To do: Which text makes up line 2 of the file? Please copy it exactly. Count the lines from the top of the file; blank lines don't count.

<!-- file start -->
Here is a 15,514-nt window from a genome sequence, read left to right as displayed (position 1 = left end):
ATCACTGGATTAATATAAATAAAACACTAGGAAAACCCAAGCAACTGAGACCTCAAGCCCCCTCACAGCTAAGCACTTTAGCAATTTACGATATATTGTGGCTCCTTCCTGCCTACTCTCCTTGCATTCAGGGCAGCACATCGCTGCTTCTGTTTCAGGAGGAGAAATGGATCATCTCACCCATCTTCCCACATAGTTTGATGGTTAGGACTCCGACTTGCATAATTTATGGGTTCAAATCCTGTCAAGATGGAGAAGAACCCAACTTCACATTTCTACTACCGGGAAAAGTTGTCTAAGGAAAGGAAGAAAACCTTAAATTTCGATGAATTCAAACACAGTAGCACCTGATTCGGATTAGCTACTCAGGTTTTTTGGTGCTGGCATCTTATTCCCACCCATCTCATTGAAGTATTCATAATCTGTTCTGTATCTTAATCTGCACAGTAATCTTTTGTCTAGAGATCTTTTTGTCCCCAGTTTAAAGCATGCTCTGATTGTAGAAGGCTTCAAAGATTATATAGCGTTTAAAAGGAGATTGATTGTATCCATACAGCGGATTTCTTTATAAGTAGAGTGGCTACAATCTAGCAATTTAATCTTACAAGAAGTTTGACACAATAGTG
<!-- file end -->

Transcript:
ATCACTGGATTAATATAAATAAAACACTAGGAAAACCCAAGCAACTGAGACCTCAAGCCCCCTCACAGCTAAGCACTTTAGCAATTTACGATATATTGTGGCTCCTTCCTGCCTACTCTCCTTGCATTCAGGGCAGCACATCGCTGCTTCTGTTTCAGGAGGAGAAATGGATCATCTCACCCATCTTCCCACATAGTTTGATGGTTAGGACTCCGACTTGCATAATTTATGGGTTCAAATCCTGTCAAGATGGAGAAGAACCCAACTTCACATTTCTACTACCGGGAAAAGTTGTCTAAGGAAAGGAAGAAAACCTTAAATTTCGATGAATTCAAACACAGTAGCACCTGATTCGGATTAGCTACTCAGGTTTTTTGGTGCTGGCATCTTATTCCCACCCATCTCATTGAAGTATTCATAATCTGTTCTGTATCTTAATCTGCACAGTAATCTTTTGTCTAGAGATCTTTTTGTCCCCAGTTTAAAGCATGCTCTGATTGTAGAAGGCTTCAAAGATTATATAGCGTTTAAAAGGAGATTGATTGTATCCATACAGCGGATTTCTTTATAAGTAGAGTGGCTACAATCTAGCAATTTAATCTTACAAGAAGTTTGACACAATAGTG